Articles



The History and Development of Omega Speedmaster

Omega have been making chronographs since the late 1800s. In 1957 Omega started producing the Speedmaster range. Since then, Omega have made a number of chronographs under the Speedmaster name. The Speedmaster Professional, or ‘Moonwatch’ is the best known. A Moonwatch was worn during the first spacewalk, and most famously, was the first watch worn by an astronaut walking on the moon during the Apollo 11 mission in 1969.

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Published on Friday 25th of March 2022


The History and Development of Rolex Explorer

The Rolex Explorer 214270 has always been a little overlooked in the Rolex Professional Watch range. Unlike its bigger brother the Explorer II 216570, with its large case and a chunky, tool-watch aesthetic, the Explorer 214270 is a much smaller more refined design, a design that has remained relatively unchanged since its inception in 1953.

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Published on Sunday 20th of March 2022


What is a Watches Mechanical Movement?

The watch movement or calibre is often considered as the heart of a watch, powering all of the functions and movements of the watch including the chronograph, alarms and any complications. The movement is made up of a collection of intertwined springs, coils and gears that work together beautifully to turn energy into precise regulated movements.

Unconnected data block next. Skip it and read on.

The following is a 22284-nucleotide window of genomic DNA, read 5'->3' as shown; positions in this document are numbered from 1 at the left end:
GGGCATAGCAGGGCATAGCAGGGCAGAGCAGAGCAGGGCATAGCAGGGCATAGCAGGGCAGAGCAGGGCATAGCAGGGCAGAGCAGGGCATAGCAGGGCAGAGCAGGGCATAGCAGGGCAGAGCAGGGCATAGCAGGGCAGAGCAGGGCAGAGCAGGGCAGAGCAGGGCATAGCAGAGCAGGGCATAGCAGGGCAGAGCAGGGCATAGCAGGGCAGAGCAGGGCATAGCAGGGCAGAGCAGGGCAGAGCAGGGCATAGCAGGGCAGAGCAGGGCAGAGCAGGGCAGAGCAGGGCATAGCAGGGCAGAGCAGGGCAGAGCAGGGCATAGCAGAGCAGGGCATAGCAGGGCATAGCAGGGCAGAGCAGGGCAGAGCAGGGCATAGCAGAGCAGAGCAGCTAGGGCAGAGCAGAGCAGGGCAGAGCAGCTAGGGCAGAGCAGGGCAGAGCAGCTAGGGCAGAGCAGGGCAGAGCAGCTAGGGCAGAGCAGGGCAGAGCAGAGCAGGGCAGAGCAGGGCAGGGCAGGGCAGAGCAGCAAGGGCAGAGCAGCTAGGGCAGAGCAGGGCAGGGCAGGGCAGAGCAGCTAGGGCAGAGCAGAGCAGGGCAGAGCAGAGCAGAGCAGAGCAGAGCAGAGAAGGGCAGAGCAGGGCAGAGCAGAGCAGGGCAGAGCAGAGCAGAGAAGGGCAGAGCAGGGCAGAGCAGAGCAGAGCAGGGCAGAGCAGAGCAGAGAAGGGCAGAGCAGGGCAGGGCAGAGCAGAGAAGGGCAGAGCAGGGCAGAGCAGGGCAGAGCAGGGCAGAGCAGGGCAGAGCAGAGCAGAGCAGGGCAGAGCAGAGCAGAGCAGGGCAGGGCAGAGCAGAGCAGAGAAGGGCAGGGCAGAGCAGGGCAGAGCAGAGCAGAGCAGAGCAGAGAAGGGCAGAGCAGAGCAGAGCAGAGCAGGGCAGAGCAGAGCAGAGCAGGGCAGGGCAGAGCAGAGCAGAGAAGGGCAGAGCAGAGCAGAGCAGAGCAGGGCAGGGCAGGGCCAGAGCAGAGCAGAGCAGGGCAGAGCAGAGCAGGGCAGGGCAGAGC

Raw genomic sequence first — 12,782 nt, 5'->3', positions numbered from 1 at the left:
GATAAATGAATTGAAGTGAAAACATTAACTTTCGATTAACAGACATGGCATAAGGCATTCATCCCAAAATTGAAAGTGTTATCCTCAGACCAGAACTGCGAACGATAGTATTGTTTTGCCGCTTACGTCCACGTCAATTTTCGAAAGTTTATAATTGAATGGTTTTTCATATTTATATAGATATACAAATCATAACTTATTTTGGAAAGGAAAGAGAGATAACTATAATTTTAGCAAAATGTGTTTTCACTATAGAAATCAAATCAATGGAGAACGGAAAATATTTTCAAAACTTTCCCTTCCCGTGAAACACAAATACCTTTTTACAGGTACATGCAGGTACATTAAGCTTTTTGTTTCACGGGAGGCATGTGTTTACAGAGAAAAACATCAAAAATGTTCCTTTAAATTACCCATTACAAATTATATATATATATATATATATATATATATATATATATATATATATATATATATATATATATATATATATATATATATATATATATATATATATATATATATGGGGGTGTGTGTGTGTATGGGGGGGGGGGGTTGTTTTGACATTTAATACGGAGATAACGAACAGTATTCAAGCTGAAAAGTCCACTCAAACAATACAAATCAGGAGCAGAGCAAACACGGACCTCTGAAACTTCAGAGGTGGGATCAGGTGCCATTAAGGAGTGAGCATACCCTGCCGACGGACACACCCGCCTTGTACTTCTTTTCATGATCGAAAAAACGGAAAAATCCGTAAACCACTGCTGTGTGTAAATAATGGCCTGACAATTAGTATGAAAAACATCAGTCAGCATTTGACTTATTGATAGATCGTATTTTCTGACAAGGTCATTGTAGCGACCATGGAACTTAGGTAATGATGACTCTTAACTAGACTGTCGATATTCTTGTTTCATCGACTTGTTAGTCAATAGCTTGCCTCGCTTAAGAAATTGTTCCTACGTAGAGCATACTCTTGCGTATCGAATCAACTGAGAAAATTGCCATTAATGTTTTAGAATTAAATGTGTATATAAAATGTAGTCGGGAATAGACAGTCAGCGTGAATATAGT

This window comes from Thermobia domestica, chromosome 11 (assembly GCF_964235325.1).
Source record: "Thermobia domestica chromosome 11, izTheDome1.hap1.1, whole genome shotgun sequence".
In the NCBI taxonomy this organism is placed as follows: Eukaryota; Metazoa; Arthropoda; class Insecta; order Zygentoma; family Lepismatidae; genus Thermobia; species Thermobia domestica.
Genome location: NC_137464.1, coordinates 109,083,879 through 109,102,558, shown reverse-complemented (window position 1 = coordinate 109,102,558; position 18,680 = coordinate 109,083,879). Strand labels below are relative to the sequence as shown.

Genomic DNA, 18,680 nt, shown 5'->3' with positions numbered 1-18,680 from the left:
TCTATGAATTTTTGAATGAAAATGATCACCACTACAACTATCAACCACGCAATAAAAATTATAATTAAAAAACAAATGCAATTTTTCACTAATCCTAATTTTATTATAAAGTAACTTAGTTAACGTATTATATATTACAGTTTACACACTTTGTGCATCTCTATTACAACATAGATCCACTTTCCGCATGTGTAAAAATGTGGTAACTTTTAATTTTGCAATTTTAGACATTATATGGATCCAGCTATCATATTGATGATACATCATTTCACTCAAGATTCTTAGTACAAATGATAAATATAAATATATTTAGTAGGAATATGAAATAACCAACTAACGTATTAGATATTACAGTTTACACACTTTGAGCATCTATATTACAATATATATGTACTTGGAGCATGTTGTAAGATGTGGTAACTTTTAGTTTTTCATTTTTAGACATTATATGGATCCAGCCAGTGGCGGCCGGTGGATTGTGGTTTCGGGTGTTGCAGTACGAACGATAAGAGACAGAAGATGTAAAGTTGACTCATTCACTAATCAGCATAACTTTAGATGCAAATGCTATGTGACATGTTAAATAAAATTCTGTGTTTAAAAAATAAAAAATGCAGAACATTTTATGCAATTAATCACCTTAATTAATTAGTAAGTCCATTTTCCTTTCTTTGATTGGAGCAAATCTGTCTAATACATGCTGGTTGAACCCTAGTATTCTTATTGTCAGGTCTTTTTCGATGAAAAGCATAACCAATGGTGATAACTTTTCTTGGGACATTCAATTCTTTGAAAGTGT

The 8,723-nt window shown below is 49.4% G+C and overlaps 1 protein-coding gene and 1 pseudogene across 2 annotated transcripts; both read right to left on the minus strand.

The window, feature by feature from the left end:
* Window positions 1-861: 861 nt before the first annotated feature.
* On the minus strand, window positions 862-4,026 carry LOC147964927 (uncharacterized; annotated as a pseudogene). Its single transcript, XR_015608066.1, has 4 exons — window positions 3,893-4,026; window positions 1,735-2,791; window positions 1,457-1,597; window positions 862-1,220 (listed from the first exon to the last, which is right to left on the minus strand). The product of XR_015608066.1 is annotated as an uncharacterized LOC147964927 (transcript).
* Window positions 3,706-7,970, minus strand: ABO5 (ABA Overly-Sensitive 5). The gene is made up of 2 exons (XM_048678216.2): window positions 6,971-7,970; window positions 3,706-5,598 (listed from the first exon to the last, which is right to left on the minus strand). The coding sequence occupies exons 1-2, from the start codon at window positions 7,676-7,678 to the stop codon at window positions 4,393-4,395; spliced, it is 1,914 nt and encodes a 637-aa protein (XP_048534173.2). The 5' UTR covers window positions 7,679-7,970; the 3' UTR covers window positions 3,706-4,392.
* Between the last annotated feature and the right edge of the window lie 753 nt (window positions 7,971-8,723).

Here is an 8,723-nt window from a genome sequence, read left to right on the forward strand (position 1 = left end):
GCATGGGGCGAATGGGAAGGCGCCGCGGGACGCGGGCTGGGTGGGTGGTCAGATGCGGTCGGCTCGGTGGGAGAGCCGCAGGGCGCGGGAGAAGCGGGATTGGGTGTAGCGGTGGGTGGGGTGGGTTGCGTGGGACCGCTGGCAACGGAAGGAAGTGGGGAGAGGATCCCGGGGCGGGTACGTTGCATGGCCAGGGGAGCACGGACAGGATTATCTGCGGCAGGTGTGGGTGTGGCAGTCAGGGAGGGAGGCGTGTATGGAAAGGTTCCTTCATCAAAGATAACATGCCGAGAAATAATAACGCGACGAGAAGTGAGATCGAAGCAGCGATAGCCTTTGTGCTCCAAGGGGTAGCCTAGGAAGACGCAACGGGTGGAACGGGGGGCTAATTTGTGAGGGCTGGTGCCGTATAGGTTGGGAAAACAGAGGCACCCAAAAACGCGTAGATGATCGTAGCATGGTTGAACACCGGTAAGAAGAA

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Published on Wednesday 16th of March 2022


The History and Development of the Rolex Milgauss

Rolex looked to the scientific community for a market to sell its next watch for professionals to, specifically the scientific researchers at the European Organization for Nuclear Research (CERN) in Geneva, Switzerland. A watch made to be used in such an environment would need to be legible and rugged like the rest of the Rolex Professional watch range, but scientists posed a unique problem for Rolex to solve, when working with electromagnetic fields greater than 100 gauss, conventional watches would be affected greatly, disrupting the time keeping so much that they either had to deal with a dysfunctional timepiece, or simply not wear a watch. To solve this problem, Rolex created the prototype ref 6543, they took the design of the Rolex Submariner, and created a watch that had a 37.5mm steel case, with an inner case surrounding the watch movement made of a soft iron, effectively creating a Faraday cage around the watch movement, making the watch resistant to magnetic fields, and thus the Rolex Milgauss was born.